Assembly factories “don’t resolve the unemployment problem, they don’t resolve the production problem,” Chalmers added. “They work with imported materials, they’re enclaves. They don’t have much effect on the economy.”
Haiti’s not the first place to have “enclaves.” International corporations based in North America, Europe and parts of Asia have been off-shoring as much labor as possible for decades in order to save on labor costs. And as wages rise in one country the companies pick up and move on to someplace with lower wages. The concept of “race to the bottom” is by now well understood.
CODEVI’s Torres understands the “race” well.
Dominican factory owners started to move across the border because “in the 2000s, we realized it was too expensive in the Dominican Republic. The clients couldn’t pay the labor costs.”
In a report for Georgetown University, Professor John M. Kline noted that rising labor costs on the eastern half of Hispaniola, and the 2005 expiration of “Multi-Fibre Agreement,” led to the loss of over 82,000 jobs in the Dominican Republic. Between 2004 and 2008, “nearly two-thirds of the sector’s total employment,” he wrote.
In one of the CODEVI factories - the sign reads: "Welcome - you are
entering a quality business where we satisfy all the demands of our
clients. Photo: HGW
Ignorant or mendacious, the cheerleaders for Haitian sweatshop labor fail to mention the fate of those 82,000 Dominican workers. In fact, the Dominican economy, supported by remittances, ranks in the top 25 countries with the most skewed income distribution and has high structural unemployment.
But that doesn’t seem to matter to former President Bill Clinton. Speaking to the September 20 session of the Clinton Global Initiative meeting in New York City, he pushed Haiti to get to the front of the pack.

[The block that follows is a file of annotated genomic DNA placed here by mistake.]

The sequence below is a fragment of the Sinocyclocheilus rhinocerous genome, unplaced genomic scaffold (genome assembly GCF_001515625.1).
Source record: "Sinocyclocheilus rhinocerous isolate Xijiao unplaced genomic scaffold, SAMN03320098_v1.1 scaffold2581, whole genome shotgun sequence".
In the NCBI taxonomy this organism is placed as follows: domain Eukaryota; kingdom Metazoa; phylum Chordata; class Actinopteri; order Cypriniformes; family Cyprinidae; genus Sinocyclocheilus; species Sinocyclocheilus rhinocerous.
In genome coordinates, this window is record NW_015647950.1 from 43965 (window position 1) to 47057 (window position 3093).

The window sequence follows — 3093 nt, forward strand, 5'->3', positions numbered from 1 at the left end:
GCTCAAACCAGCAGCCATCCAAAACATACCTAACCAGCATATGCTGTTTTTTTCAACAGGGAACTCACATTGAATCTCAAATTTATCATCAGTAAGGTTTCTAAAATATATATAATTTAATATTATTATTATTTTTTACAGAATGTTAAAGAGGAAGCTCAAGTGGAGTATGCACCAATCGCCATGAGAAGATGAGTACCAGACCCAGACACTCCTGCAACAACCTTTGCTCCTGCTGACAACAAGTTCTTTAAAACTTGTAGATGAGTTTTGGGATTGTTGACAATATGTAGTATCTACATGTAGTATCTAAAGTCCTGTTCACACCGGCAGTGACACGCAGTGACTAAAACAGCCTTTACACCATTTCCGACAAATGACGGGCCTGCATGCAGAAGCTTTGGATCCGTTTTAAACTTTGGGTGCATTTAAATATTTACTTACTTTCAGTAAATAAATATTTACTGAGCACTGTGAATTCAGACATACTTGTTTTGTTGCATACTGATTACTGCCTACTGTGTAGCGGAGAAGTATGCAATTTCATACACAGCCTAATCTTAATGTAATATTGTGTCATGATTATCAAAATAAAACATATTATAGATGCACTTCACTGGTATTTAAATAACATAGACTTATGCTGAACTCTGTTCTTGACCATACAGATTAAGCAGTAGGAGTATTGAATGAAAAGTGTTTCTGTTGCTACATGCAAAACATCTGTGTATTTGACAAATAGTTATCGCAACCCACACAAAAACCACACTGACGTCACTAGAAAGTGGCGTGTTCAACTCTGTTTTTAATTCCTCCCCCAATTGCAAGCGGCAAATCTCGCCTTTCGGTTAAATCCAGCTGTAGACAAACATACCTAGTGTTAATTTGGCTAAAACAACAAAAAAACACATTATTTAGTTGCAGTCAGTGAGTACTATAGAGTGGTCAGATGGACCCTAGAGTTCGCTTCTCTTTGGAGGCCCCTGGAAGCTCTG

“I predict to you - if they [Haitians] do it right - they will move to the top in the region and then they will spark this race all over the Caribbean,” he told investors.
Factory owner Baker admits he is part of the race.
“Yes, it’s a race to the bottom… if you count on it!” Baker said.
Baker claims that low-wage, low-skilled assembly industries are temporary, a “stepping stone,” and that they will be a big part of the Haitian economy for only about “ten or 15 years.”
“I count on it only as a stepping stone... It’s a step. We’re going up the stairs and it’s one of the steps,” he said.
Dozens of countries – and indeed, Haiti, on and off for the past thirty years – have already tread those same “race to the bottom” steps.
Has the gamble paid off?
Also, low wages aren’t the only thing Haiti offers foreign investors.
i. and ii. The names of many workers has been changed to protect their identities because, despite the fact that the Haitian constitution recognizes the right of free speech, and the right for workers to organize, most workplaces are pervaded by fear due to the strong anti-union sentiment. All interviews took place in the spring and summer of 2011.